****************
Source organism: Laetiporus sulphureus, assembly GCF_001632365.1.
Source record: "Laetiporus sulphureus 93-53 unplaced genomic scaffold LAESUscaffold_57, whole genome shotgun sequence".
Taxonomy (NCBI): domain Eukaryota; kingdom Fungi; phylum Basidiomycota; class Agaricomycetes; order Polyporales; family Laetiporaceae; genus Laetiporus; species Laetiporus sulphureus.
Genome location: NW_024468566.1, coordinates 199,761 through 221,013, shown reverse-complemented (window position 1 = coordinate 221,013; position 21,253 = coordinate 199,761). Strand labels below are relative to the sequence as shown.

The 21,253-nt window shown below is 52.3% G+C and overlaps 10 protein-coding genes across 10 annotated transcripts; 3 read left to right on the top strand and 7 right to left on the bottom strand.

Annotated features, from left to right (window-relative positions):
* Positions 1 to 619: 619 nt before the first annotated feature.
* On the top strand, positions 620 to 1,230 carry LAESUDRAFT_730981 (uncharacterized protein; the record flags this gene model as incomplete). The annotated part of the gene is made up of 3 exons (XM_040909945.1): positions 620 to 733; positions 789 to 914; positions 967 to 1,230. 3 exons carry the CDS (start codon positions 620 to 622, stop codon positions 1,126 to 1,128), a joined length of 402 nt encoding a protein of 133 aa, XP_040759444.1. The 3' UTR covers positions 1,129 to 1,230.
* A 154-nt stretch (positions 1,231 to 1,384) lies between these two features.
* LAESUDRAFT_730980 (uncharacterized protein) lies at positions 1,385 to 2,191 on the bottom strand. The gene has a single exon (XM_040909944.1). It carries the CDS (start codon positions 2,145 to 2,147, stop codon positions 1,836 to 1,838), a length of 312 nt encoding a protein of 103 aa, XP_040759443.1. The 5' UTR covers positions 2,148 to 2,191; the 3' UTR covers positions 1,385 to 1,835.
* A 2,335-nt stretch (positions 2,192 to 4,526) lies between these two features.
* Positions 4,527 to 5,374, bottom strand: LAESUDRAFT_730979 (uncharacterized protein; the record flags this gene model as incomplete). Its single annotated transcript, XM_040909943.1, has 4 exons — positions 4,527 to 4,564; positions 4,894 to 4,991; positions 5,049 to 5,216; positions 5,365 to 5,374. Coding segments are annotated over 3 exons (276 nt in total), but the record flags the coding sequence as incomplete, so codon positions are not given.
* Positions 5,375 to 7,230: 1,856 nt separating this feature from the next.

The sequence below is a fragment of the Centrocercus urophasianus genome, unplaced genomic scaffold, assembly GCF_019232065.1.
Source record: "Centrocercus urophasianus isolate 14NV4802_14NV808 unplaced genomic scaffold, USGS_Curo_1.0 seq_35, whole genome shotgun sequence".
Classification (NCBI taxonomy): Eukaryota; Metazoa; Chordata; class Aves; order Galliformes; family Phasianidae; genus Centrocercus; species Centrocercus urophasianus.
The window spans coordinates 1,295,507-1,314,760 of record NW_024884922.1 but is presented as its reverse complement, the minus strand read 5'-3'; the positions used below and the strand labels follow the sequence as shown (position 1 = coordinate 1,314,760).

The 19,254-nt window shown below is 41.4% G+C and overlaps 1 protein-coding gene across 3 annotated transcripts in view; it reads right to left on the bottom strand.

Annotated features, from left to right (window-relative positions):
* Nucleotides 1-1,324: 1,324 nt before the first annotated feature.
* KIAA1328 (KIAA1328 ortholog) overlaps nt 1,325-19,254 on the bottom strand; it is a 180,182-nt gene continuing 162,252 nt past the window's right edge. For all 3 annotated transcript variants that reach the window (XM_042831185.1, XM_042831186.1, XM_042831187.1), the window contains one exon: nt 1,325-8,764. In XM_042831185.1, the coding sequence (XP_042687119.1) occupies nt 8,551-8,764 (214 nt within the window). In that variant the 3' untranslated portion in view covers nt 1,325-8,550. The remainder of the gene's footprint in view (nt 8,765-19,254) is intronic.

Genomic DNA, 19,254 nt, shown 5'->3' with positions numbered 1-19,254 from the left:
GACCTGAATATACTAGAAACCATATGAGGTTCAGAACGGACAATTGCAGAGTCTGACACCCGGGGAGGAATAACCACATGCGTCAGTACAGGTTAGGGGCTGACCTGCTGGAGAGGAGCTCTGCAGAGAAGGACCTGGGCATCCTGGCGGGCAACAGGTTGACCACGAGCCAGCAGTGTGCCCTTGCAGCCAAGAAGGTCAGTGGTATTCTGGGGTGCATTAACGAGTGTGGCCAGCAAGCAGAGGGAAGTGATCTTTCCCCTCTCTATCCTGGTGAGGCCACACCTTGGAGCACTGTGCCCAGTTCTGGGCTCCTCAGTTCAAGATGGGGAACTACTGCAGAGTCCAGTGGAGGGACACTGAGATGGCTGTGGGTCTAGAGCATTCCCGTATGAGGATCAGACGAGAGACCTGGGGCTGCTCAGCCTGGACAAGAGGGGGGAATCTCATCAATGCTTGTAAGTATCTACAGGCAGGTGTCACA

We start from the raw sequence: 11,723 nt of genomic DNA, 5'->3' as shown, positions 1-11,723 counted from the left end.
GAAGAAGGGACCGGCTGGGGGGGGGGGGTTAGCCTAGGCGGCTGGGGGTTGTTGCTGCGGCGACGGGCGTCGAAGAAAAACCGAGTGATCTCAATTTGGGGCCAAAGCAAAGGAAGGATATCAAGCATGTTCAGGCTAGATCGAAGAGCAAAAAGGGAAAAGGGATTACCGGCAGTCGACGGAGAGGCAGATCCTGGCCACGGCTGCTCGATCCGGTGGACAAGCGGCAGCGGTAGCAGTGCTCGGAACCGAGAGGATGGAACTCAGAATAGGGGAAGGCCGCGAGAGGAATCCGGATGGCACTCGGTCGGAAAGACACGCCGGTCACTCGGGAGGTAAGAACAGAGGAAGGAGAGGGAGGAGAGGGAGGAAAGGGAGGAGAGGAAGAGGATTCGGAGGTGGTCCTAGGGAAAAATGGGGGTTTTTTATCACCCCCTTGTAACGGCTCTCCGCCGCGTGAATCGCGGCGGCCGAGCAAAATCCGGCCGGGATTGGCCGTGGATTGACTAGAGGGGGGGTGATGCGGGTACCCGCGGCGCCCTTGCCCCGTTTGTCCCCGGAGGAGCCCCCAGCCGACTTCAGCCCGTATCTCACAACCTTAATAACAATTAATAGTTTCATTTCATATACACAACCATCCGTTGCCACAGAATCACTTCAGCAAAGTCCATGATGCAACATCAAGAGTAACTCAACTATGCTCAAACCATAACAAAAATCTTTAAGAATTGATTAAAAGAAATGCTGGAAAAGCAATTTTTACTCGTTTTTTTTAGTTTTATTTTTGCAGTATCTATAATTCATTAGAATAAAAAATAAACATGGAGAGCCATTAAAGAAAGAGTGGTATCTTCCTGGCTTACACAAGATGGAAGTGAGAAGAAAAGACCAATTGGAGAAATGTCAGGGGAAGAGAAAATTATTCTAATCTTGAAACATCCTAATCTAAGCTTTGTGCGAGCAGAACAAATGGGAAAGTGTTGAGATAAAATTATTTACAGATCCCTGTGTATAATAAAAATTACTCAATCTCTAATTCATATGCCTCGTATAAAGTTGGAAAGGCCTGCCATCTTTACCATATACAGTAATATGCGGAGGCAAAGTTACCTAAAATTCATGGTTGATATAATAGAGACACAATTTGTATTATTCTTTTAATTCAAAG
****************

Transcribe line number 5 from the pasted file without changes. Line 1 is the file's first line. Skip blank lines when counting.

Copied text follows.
The 21,253-nt window shown below is 52.3% G+C and overlaps 10 protein-coding genes across 10 annotated transcripts; 3 read left to right on the top strand and 7 right to left on the bottom strand.